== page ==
Step Two – live justly. Think about how you live, how you relate to others, John says. Now, we probably miss here just what John is asking. The crowds, we are told, in response to his call to bear fruits worthy of repentance, ask him, “What then should we do?” And I don’t suppose for a minute that they were quite ready for just how much he was going to demand of them.

His answer: if you’ve got two coats, or plenty of food, share them. Don’t take more money from people than they owe you. Be satisfied with your wages. Don’t count the cost! Just do it! There’s a challenge for us today! Share everything you have and don’t take, don’t expect, more than you ought to!

Step three – you must get ready for the coming Messiah. Because he’s coming whether you like it or not – and he’s coming in judgement and will sort out the wheat from the chaff, the good grain from the useless leftovers.

Here we are at the 3rd Sunday of Advent – Gaudete Sunday, or ‘Rejoice’ Sunday. A turning point in Advent, a point at which we start to turn our minds from the end times and the return of Jesus to his first coming and what that means for our world.

Today is the point at which we begin to look forward to Christmas. It’s a time to start rejoicing, to joyfully prepare ourselves during these last few days of Advent. Today’s readings come along with their message of rejoicing and celebration.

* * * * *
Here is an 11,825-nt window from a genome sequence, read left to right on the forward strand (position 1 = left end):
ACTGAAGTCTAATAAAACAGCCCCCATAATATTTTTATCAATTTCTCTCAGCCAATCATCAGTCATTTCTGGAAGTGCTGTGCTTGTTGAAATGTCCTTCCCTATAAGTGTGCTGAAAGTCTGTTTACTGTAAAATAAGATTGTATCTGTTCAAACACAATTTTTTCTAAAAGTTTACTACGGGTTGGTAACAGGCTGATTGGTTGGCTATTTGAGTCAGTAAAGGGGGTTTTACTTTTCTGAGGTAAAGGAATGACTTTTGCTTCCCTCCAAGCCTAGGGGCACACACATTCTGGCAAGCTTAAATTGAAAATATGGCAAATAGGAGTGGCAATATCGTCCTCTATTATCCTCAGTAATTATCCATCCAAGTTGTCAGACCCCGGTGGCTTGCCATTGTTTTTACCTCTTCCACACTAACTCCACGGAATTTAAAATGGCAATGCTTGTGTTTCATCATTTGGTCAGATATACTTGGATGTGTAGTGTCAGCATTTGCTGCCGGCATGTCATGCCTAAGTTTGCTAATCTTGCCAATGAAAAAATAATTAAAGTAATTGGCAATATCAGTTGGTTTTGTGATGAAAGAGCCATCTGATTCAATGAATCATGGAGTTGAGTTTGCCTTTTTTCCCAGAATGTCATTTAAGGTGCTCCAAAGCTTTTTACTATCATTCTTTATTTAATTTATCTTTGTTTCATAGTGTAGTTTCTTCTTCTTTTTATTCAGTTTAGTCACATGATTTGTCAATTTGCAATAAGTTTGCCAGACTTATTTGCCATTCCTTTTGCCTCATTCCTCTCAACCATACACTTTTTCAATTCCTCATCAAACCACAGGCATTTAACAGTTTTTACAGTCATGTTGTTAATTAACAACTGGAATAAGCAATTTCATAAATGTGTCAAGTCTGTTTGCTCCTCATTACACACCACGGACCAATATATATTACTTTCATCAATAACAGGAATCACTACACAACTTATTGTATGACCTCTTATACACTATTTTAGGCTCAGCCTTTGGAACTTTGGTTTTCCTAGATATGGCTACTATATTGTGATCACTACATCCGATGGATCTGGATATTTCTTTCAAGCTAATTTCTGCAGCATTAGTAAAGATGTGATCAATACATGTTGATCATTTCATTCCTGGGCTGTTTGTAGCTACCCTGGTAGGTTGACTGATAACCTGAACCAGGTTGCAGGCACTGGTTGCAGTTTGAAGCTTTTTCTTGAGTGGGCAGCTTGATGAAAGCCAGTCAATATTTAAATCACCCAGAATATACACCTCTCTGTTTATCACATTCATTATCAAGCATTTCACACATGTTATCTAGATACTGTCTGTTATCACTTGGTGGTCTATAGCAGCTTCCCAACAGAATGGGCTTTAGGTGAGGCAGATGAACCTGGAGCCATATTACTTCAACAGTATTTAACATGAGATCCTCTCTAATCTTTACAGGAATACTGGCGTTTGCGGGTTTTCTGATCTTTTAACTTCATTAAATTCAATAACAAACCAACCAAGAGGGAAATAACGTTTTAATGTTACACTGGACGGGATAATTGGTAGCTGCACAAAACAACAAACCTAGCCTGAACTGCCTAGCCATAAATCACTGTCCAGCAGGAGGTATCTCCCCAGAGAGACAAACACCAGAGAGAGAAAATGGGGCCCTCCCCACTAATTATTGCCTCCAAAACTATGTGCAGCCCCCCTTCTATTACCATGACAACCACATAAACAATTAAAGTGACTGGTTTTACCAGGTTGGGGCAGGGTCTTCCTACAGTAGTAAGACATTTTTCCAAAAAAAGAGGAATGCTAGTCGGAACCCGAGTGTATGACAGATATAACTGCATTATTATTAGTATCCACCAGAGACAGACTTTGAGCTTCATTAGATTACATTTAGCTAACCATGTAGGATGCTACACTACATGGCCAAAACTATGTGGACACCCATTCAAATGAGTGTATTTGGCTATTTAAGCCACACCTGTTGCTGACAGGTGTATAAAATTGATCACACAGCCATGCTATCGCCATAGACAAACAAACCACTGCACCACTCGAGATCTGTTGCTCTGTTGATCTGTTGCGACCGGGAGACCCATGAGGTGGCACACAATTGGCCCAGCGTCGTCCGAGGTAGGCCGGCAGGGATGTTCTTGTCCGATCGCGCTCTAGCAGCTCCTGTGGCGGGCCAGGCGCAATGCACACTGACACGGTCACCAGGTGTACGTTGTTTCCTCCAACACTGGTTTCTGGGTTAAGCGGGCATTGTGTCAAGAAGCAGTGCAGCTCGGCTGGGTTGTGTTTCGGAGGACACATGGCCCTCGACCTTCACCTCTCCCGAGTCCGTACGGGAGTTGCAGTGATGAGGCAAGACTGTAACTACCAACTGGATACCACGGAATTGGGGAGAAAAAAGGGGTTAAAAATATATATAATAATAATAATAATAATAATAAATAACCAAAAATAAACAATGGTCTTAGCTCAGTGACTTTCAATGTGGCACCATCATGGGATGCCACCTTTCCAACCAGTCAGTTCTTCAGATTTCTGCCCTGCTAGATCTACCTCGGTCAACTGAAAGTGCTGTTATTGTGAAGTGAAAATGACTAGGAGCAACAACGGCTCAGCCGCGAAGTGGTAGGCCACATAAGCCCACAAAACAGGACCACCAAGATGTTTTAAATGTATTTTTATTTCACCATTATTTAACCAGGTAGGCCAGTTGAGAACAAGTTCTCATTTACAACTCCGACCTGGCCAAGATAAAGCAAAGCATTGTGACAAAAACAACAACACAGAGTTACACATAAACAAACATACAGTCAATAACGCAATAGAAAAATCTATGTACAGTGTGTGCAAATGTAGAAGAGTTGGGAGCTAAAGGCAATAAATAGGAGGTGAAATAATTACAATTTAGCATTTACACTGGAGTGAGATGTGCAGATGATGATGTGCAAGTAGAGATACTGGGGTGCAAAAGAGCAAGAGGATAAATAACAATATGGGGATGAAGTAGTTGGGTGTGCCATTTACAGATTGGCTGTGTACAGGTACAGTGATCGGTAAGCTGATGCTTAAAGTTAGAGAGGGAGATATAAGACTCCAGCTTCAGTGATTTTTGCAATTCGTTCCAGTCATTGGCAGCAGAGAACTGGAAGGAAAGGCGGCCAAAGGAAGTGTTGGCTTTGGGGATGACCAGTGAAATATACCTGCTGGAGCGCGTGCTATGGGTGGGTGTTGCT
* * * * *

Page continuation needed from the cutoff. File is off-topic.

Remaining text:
“Rejoice and exult with all your heart,” says the prophet in our reading from Zephaniah. “Rejoice always … give thanks without ceasing” Saint Paul writes. Even in our gospel reading the people, having listened to John the Baptist’s stern message are filled with expectation – they are beginning to think that the Messiah might have come at last. They are starting to get excited with the anticipation. The message of today’s Scriptures is clear – our Saviour is coming – rejoice, celebrate, but make sure you get ready. For John takes care to remind us that when the Messiah comes it may be good news for all but it’s also bad news for some.

For the Messiah will come baptizing – not like John with water – but with the Holy Spirit and fire. ‘He is really going to set the world alight,’ is John’s message. He is really going to show you the way to heaven:
His winnowing-fork is in his hand, to clear his threshing flow and to gather the wheat into his granary.

But the coming of the Messiah will be bad news for some: the chaff he will burn with unquenchable fire.So, to help people avoid being the chaff, but to be the wheat that the coming Messiah will gather into his granary, John sets out to the people his three steps to heaven. You may have got things wrong in the past, is his message, but this is what you must do:

One – bear fruit worthy of repentance, live a righteous life.
Two – live a just life no matter the cost, and treat others fairly.
Three – be ready for the coming Messiah, because he’s coming whether you’re ready or not.

Now John, given his way of living, would have fitted pretty well into the sixties and the era of hippies. And had he been around in the sixties perhaps he might have even appropriated the words of Eddie Cochran to remind people to follow his own three steps:

Now there are Three Steps To Heaven
Just listen and you will plainly see
And as life travels on
And things do go wrong
Just follow steps one, two and three.

Bear fruit. Live justly. Be ready.